American Association for Cancer Research
21598290cd190270-sup-218175_2_supp_5801084_pyg37v.pdf (3.71 MB)

Figure S2 from Polyunsaturated Fatty Acids from Astrocytes Activate PPARγ Signaling in Cancer Cells to Promote Brain Metastasis

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journal contribution
posted on 2023-04-03, 22:41 authored by Yongkang Zou, Andrea Watters, Nan Cheng, Caroline E. Perry, Ke Xu, Gretchen M. Alicea, Joshua L.D. Parris, Ezra Baraban, Pulak Ray, Anupma Nayak, Xiaowei Xu, Meenhard Herlyn, Maureen E. Murphy, Ashani T. Weeraratna, Zachary T. Schug, Qing Chen

Figure S2 shows astrocytes facilitate the growth and survival of brain metastatic cancer cells.


Jayne Koskinas Ted Giovanis Foundation for Health and Policy

V Foundation for Cancer Research

The Ching Jer Chern Memorial Award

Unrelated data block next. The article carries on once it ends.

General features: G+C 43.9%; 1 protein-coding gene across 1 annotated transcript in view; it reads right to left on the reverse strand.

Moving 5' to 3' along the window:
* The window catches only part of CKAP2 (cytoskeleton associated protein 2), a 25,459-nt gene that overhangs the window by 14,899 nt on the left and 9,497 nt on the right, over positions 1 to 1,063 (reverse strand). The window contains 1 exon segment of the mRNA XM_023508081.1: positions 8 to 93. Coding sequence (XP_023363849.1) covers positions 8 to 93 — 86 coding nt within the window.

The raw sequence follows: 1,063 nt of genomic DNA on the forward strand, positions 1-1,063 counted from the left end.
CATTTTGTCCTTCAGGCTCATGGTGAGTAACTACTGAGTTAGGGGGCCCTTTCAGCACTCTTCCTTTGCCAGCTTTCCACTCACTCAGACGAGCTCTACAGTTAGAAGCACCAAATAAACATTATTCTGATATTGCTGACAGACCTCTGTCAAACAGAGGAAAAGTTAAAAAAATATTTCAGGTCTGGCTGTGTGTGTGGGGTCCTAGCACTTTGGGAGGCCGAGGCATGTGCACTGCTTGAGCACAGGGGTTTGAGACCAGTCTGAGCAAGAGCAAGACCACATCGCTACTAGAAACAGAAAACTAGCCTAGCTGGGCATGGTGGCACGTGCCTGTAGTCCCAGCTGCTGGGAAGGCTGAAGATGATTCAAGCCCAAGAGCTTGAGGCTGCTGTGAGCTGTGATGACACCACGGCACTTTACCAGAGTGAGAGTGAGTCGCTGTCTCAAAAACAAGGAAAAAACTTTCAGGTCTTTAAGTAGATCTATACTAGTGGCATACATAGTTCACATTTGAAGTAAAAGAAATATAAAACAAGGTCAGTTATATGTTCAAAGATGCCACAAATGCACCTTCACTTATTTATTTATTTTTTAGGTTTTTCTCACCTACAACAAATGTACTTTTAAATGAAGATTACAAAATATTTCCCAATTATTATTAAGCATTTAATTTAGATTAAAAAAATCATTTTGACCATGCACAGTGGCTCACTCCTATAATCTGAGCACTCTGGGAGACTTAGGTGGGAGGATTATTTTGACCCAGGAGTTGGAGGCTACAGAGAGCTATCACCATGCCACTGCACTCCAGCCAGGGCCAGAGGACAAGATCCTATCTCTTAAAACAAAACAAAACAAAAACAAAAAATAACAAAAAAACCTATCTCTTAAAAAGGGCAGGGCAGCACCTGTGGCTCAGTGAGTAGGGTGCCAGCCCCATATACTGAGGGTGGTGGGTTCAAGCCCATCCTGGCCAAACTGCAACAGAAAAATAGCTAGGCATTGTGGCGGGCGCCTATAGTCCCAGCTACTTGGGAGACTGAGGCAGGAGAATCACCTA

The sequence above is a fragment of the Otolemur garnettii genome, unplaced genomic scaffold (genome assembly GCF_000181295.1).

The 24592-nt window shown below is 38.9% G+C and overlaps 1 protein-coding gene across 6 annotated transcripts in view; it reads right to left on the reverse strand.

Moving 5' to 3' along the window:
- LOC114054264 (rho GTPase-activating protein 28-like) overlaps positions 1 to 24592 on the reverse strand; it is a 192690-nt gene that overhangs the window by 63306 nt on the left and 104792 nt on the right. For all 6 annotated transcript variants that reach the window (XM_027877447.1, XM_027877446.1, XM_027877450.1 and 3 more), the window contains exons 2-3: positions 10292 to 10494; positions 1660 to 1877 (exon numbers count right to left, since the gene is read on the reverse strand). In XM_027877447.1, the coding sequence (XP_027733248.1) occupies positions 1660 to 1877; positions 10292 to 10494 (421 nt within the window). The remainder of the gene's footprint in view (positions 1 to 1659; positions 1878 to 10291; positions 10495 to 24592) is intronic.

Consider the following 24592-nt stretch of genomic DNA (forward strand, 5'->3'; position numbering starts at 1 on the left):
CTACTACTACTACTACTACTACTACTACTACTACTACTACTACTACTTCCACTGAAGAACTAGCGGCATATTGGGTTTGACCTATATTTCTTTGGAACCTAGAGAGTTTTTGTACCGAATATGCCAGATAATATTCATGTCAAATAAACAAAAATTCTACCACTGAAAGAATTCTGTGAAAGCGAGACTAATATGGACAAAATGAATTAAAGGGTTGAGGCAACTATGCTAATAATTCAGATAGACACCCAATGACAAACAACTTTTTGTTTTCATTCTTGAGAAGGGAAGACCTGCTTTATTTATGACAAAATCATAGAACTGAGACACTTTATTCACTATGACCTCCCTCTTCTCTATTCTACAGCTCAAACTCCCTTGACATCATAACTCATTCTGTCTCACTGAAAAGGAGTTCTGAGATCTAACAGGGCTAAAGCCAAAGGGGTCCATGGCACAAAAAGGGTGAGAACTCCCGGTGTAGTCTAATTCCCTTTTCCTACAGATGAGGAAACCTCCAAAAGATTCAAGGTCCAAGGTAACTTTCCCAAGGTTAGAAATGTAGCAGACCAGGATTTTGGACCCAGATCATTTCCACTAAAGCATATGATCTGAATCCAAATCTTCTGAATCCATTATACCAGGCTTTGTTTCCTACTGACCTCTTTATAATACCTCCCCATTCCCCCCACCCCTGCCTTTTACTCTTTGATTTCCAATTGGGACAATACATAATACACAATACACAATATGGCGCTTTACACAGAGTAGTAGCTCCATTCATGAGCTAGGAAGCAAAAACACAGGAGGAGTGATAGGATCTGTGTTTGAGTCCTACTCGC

Brain metastasis, the most lethal form of melanoma and carcinoma, is the consequence of favorable interactions between the invading cancer cells and the brain cells. Peroxisome proliferator–activated receptor γ (PPARγ) has ambiguous functions in cancer development, and its relevance in advanced brain metastasis remains unclear. Here, we demonstrate that astrocytes, the unique brain glial cells, activate PPARγ in brain metastatic cancer cells. PPARγ activation enhances cell proliferation and metastatic outgrowth in the brain. Mechanistically, astrocytes have a high content of polyunsaturated fatty acids that act as “donors” of PPARγ activators to the invading cancer cells. In clinical samples, PPARγ signaling is significantly higher in brain metastatic lesions. Notably, systemic administration of PPARγ antagonists significantly reduces brain metastatic burden in vivo. Our study clarifies a prometastatic role for PPARγ signaling in cancer metastasis in the lipid-rich brain microenvironment and argues for the use of PPARγ blockade to treat brain metastasis. Brain-tropic cancer cells take advantage of the lipid-rich brain microenvironment to facilitate their proliferation by activating PPARγ signaling. This protumor effect of PPARγ in advanced brain metastases is in contrast to its antitumor function in carcinogenesis and early metastatic steps, indicating that PPARγ has diverse functions at different stages of cancer development.This article is highlighted in the In This Issue feature, p. 1631

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